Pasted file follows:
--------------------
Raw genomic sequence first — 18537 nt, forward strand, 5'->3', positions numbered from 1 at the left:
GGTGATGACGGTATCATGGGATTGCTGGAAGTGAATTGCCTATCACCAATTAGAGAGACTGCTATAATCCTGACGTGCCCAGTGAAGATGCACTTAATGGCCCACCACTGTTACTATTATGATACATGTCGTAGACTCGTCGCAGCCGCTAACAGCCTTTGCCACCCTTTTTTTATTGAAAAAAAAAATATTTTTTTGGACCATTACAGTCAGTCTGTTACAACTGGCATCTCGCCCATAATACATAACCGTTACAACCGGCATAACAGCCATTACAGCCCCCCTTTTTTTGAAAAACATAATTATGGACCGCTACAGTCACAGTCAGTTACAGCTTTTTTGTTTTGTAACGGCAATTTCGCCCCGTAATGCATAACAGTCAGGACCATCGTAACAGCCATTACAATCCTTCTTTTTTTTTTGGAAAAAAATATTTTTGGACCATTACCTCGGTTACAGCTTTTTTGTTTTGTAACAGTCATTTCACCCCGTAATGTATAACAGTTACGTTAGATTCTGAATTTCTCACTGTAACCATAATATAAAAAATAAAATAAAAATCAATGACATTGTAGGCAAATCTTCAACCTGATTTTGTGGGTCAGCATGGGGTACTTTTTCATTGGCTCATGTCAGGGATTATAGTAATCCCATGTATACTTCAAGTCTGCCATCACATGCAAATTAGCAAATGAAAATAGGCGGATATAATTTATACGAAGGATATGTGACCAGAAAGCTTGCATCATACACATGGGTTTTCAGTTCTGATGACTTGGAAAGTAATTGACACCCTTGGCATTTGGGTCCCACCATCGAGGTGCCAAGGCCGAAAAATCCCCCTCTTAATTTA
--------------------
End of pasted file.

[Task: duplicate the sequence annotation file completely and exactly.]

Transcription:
Raw genomic sequence first — 18537 nt, forward strand, 5'->3', positions numbered from 1 at the left:
GGTGATGACGGTATCATGGGATTGCTGGAAGTGAATTGCCTATCACCAATTAGAGAGACTGCTATAATCCTGACGTGCCCAGTGAAGATGCACTTAATGGCCCACCACTGTTACTATTATGATACATGTCGTAGACTCGTCGCAGCCGCTAACAGCCTTTGCCACCCTTTTTTTATTGAAAAAAAAAATATTTTTTTGGACCATTACAGTCAGTCTGTTACAACTGGCATCTCGCCCATAATACATAACCGTTACAACCGGCATAACAGCCATTACAGCCCCCCTTTTTTTGAAAAACATAATTATGGACCGCTACAGTCACAGTCAGTTACAGCTTTTTTGTTTTGTAACGGCAATTTCGCCCCGTAATGCATAACAGTCAGGACCATCGTAACAGCCATTACAATCCTTCTTTTTTTTTTGGAAAAAAATATTTTTGGACCATTACCTCGGTTACAGCTTTTTTGTTTTGTAACAGTCATTTCACCCCGTAATGTATAACAGTTACGTTAGATTCTGAATTTCTCACTGTAACCATAATATAAAAAATAAAATAAAAATCAATGACATTGTAGGCAAATCTTCAACCTGATTTTGTGGGTCAGCATGGGGTACTTTTTCATTGGCTCATGTCAGGGATTATAGTAATCCCATGTATACTTCAAGTCTGCCATCACATGCAAATTAGCAAATGAAAATAGGCGGATATAATTTATACGAAGGATATGTGACCAGAAAGCTTGCATCATACACATGGGTTTTCAGTTCTGATGACTTGGAAAGTAATTGACACCCTTGGCATTTGGGTCCCACCATCGAGGTGCCAAGGCCGAAAAATCCCCCTCTTAATTTA